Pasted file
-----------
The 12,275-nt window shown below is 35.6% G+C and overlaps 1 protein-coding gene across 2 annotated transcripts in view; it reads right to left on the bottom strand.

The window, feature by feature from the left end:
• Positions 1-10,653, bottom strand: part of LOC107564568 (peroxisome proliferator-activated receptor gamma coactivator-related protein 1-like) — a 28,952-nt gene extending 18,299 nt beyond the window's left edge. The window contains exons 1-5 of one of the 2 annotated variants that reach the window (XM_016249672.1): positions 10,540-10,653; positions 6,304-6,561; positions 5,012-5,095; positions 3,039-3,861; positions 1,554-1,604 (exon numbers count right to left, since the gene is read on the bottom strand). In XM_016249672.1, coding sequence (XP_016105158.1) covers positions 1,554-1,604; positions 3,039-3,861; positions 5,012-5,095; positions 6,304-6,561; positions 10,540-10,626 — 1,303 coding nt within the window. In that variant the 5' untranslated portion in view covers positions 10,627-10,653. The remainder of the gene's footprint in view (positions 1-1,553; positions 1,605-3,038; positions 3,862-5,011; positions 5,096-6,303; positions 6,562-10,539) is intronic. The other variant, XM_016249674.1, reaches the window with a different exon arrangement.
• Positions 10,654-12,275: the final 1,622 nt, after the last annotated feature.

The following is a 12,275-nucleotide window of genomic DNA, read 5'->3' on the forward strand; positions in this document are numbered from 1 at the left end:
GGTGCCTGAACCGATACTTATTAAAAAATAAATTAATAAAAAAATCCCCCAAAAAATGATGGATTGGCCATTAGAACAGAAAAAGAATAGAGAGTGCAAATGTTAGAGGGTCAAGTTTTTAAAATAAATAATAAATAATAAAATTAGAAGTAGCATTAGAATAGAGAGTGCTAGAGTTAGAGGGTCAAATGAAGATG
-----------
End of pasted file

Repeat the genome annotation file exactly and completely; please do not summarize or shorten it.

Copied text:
The 12,275-nt window shown below is 35.6% G+C and overlaps 1 protein-coding gene across 2 annotated transcripts in view; it reads right to left on the bottom strand.

The window, feature by feature from the left end:
• Positions 1-10,653, bottom strand: part of LOC107564568 (peroxisome proliferator-activated receptor gamma coactivator-related protein 1-like) — a 28,952-nt gene extending 18,299 nt beyond the window's left edge. The window contains exons 1-5 of one of the 2 annotated variants that reach the window (XM_016249672.1): positions 10,540-10,653; positions 6,304-6,561; positions 5,012-5,095; positions 3,039-3,861; positions 1,554-1,604 (exon numbers count right to left, since the gene is read on the bottom strand). In XM_016249672.1, coding sequence (XP_016105158.1) covers positions 1,554-1,604; positions 3,039-3,861; positions 5,012-5,095; positions 6,304-6,561; positions 10,540-10,626 — 1,303 coding nt within the window. In that variant the 5' untranslated portion in view covers positions 10,627-10,653. The remainder of the gene's footprint in view (positions 1-1,553; positions 1,605-3,038; positions 3,862-5,011; positions 5,096-6,303; positions 6,562-10,539) is intronic. The other variant, XM_016249674.1, reaches the window with a different exon arrangement.
• Positions 10,654-12,275: the final 1,622 nt, after the last annotated feature.

The following is a 12,275-nucleotide window of genomic DNA, read 5'->3' on the forward strand; positions in this document are numbered from 1 at the left end:
GGTGCCTGAACCGATACTTATTAAAAAATAAATTAATAAAAAAATCCCCCAAAAAATGATGGATTGGCCATTAGAACAGAAAAAGAATAGAGAGTGCAAATGTTAGAGGGTCAAGTTTTTAAAATAAATAATAAATAATAAAATTAGAAGTAGCATTAGAATAGAGAGTGCTAGAGTTAGAGGGTCAAATGAAGATG